Droplet spread can be increased with the addition of non-ionic or organosillicone surfactants. Both of these technologies increase droplet spread by reducing surface tension. According to droplet tests conducted by Winfield, on average, non-ionic surfactants double the coverage of a droplet. Organosillicones increase the droplet spread substantially, up to four times as much as a water droplet. The increased spread of organosillicones leads to faster drying time, which can limit overall uptake. Organosillicone surfactants are best used with contact insecticides and fungicides. Non-ionic surfactants are best used with systemic pesticides and herbicides.
Droplet longevity can be increased with the addition of crop oil concentrate and methylated seed oil adjuvants. Crop oil concentrate adjuvants do not increase the size of the droplet, while methylated seed oil adjuvants increase the size of the droplet. The difference in droplet size tends to lead to greater pesticide uptake with methylated seed oils. When using crop oil concentrates and methylated seed oils increased absorption occurs in both the target and the desirable species in the area. Thus, these oil adjuvants can lead to damage in non-target organisms. Both of these technologies are best used with herbicides.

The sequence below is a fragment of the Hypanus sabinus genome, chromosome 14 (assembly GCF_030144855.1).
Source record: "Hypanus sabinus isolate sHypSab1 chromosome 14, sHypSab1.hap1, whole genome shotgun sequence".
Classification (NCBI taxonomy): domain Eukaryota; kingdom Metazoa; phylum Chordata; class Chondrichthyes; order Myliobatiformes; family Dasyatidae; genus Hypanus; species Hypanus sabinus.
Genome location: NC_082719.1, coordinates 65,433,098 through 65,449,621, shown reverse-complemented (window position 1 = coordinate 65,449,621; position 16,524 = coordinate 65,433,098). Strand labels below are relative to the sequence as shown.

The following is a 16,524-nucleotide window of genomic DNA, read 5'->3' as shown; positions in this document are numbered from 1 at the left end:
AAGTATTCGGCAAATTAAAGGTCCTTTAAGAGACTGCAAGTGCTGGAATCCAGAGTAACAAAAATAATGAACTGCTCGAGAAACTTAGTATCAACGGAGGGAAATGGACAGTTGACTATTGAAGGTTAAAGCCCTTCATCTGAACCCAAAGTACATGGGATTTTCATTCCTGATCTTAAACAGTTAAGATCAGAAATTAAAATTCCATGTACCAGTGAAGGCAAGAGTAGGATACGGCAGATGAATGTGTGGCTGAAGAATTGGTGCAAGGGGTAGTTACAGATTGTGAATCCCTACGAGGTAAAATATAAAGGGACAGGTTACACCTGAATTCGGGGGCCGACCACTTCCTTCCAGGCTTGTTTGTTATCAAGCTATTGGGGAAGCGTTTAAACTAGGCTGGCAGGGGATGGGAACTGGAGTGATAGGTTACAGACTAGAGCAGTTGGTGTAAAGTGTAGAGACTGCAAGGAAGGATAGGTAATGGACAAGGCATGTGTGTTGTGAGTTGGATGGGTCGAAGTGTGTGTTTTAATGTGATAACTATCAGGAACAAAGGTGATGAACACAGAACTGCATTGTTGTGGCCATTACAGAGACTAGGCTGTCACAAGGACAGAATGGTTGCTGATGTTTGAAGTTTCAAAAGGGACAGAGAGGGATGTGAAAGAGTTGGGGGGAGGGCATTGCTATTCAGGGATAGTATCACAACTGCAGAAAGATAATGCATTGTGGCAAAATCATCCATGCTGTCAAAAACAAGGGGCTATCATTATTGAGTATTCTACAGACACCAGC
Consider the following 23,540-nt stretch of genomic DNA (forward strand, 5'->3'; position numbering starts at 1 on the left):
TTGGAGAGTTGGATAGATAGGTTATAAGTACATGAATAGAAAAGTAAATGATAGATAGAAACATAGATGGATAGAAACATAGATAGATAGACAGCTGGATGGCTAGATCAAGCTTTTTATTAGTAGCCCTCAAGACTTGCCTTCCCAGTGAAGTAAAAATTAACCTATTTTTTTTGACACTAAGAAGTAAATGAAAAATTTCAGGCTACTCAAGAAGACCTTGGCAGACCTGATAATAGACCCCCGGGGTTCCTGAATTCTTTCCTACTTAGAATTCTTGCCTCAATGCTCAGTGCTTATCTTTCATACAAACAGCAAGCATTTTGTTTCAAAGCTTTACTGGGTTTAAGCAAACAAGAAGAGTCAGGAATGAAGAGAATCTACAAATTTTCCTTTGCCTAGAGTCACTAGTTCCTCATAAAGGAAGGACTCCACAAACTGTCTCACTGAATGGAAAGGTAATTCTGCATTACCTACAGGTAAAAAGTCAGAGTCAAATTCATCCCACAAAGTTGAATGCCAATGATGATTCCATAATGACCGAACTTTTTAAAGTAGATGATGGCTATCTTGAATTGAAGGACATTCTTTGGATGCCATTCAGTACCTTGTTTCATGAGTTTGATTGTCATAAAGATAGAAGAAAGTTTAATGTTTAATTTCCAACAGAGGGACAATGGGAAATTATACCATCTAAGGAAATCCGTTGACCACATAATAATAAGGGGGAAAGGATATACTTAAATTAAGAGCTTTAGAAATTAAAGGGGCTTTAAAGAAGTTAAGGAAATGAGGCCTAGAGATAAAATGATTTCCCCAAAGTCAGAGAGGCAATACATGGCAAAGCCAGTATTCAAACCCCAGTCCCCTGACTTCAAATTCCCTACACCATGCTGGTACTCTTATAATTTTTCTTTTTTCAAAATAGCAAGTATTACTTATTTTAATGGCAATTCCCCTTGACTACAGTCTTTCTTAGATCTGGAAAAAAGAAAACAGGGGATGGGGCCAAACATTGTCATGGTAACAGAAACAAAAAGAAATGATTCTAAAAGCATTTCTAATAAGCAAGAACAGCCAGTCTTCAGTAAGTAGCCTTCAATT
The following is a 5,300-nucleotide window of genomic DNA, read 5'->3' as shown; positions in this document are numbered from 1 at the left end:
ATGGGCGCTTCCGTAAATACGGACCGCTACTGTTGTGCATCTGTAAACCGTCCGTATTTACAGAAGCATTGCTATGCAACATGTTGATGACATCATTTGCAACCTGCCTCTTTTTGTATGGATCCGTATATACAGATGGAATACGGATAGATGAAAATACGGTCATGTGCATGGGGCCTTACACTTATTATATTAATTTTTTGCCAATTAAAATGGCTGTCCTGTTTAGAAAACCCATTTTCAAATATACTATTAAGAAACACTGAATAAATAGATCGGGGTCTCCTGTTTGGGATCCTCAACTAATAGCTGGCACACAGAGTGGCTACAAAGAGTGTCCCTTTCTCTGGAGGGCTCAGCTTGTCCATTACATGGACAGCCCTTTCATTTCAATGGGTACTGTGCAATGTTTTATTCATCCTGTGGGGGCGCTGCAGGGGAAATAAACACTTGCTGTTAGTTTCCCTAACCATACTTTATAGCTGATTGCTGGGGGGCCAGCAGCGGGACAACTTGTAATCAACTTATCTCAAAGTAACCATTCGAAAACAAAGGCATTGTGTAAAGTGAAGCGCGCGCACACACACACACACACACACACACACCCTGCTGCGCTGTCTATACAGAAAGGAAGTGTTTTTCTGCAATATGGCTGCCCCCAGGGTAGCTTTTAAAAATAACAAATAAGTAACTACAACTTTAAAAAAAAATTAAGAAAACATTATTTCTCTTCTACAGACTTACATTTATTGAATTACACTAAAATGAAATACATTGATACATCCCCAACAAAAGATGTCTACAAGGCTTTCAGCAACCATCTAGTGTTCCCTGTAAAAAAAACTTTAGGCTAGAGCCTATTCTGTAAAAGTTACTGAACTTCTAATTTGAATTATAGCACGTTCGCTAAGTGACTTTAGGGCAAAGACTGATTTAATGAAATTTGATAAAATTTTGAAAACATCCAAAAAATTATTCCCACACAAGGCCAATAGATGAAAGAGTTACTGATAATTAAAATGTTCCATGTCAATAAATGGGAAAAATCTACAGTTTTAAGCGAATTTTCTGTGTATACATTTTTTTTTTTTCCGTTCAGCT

Improving pesticide performance begins with recognizing the factors that limit pesticide performance. Pesticide performance can be increased by making sure the pesticide remains active in the spray tank, the spray droplets reach the intended target and the pesticide is absorbed by the target. Buffers, acidifiers, water conditioners, anti-drift, non-ionic surfactants, organosillicone surfactants, crop oil concentrates, and methylated seed oil adjuvants are useful products to manage factors impacting pesticide performance. The pesticide applicator is responsible for analyzing spray conditions and making the appropriate decisions that maximize pesticide performance. When pesticide performance is high, fewer reapplications are needed.
Aaron Johnsen is the product manager and technical specialist for WinField’s Professional Products Group. Aaron can be reached at email@example.com.